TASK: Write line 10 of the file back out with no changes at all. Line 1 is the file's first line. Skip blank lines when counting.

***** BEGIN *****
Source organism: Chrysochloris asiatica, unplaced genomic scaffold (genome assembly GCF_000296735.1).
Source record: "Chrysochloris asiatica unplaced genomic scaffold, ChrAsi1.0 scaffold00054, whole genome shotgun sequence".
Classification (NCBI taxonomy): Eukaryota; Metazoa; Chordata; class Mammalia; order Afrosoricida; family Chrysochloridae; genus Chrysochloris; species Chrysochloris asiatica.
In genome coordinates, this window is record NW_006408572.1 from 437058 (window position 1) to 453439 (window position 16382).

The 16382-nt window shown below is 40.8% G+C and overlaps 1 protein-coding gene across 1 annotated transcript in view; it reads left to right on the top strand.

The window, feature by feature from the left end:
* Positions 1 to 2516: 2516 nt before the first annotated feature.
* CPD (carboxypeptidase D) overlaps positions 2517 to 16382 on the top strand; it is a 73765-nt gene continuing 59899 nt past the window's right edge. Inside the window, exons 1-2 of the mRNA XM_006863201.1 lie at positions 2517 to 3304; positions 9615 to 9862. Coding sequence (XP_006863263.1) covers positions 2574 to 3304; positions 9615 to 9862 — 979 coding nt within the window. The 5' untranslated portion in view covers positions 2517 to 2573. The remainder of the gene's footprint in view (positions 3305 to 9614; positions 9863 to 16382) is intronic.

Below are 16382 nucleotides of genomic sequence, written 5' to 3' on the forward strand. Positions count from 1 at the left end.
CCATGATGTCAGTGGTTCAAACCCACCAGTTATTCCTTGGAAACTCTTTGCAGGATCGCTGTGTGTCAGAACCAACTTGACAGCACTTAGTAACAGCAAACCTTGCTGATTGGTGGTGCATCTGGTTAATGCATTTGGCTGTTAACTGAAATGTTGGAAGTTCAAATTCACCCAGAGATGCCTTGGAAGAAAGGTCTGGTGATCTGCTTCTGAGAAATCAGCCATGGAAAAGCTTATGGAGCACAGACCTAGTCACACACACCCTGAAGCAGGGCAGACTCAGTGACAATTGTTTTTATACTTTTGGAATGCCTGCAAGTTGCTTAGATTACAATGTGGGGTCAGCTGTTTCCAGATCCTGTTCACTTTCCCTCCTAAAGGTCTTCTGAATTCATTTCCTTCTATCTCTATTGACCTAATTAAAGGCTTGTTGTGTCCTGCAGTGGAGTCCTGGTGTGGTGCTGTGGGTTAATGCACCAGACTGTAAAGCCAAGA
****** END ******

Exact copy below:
CCATGATGTCAGTGGTTCAAACCCACCAGTTATTCCTTGGAAACTCTTTGCAGGATCGCTGTGTGTCAGAACCAACTTGACAGCACTTAGTAACAGCAAACCTTGCTGATTGGTGGTGCATCTGGTTAATGCATTTGGCTGTTAACTGAAATGTTGGAAGTTCAAATTCACCCAGAGATGCCTTGGAAGAAAGGTCTGGTGATCTGCTTCTGAGAAATCAGCCATGGAAAAGCTTATGGAGCACAGACCTAGTCACACACACCCTGAAGCAGGGCAGACTCAGTGACAATTGTTTTTATACTTTTGGAATGCCTGCAAGTTGCTTAGATTACAATGTGGGGTCAGCTGTTTCCAGATCCTGTTCACTTTCCCTCCTAAAGGTCTTCTGAATTCATTTCCTTCTATCTCTATTGACCTAATTAAAGGCTTGTTGTGTCCTGCAGTGGAGTCCTGGTGTGGTGCTGTGGGTTAATGCACCAGACTGTAAAGCCAAGA